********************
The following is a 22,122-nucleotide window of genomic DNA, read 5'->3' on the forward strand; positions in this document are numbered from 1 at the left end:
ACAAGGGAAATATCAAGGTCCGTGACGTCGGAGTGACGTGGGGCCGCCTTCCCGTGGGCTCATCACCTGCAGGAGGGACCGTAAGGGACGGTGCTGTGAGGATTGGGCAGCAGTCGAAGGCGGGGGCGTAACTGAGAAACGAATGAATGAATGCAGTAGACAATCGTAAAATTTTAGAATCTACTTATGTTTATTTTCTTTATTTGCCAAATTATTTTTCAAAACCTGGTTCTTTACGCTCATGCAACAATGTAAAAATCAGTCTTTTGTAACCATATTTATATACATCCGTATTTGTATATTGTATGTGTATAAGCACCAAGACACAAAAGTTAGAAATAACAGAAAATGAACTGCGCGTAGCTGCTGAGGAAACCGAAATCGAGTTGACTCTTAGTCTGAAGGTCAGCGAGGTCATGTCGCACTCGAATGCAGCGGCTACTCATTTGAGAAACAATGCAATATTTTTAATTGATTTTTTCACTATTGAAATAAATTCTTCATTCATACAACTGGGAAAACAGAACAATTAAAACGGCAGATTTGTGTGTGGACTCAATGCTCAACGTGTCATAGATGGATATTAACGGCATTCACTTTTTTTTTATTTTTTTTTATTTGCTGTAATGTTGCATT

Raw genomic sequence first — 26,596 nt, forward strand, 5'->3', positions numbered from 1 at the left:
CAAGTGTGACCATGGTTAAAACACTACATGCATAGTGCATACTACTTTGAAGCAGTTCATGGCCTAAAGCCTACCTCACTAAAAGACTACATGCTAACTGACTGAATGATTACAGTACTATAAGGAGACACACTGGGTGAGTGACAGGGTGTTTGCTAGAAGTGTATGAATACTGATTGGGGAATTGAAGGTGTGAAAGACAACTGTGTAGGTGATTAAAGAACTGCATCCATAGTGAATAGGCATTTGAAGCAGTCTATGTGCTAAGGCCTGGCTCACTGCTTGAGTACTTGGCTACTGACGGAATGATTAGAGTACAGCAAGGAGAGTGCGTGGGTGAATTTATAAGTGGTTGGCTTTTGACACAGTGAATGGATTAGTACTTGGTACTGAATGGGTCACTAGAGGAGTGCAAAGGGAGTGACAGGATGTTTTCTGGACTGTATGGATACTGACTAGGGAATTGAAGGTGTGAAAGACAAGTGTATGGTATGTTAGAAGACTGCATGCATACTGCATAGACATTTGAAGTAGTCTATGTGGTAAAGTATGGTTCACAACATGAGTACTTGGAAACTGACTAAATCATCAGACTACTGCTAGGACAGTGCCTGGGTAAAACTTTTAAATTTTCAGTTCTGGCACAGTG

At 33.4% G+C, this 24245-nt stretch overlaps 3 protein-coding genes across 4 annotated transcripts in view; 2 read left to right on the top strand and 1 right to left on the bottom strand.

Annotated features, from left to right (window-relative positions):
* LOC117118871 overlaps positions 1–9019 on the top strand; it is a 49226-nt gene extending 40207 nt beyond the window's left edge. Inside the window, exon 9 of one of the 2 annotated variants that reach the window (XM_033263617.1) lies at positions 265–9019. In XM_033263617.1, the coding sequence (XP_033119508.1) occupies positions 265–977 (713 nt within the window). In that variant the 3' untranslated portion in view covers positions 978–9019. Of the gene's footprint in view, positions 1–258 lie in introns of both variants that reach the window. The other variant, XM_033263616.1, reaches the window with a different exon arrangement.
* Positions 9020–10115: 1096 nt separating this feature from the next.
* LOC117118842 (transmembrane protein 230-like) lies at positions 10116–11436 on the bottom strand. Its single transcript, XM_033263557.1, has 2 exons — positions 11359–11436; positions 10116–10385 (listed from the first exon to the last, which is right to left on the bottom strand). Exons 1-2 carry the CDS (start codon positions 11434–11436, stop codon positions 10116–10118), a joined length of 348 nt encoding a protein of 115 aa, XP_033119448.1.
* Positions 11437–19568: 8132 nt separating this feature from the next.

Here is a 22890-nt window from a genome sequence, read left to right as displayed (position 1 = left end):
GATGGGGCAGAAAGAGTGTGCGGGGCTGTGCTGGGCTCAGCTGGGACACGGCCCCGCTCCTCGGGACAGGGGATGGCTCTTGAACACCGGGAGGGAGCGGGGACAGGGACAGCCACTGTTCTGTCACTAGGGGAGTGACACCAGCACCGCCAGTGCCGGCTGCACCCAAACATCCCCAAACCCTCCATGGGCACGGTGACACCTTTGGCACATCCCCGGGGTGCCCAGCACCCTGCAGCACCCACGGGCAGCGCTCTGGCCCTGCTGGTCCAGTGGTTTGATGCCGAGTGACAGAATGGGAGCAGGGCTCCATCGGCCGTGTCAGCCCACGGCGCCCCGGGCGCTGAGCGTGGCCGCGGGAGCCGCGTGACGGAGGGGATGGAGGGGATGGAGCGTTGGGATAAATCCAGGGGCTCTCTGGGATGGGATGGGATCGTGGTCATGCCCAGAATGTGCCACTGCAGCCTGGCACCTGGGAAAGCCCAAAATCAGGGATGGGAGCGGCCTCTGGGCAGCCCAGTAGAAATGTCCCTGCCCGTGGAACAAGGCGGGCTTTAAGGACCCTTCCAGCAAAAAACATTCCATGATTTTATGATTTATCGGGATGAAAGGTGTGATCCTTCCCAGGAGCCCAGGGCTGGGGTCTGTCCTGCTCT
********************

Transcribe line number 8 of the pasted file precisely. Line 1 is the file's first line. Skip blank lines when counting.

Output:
* Positions 9020–10115: 1096 nt separating this feature from the next.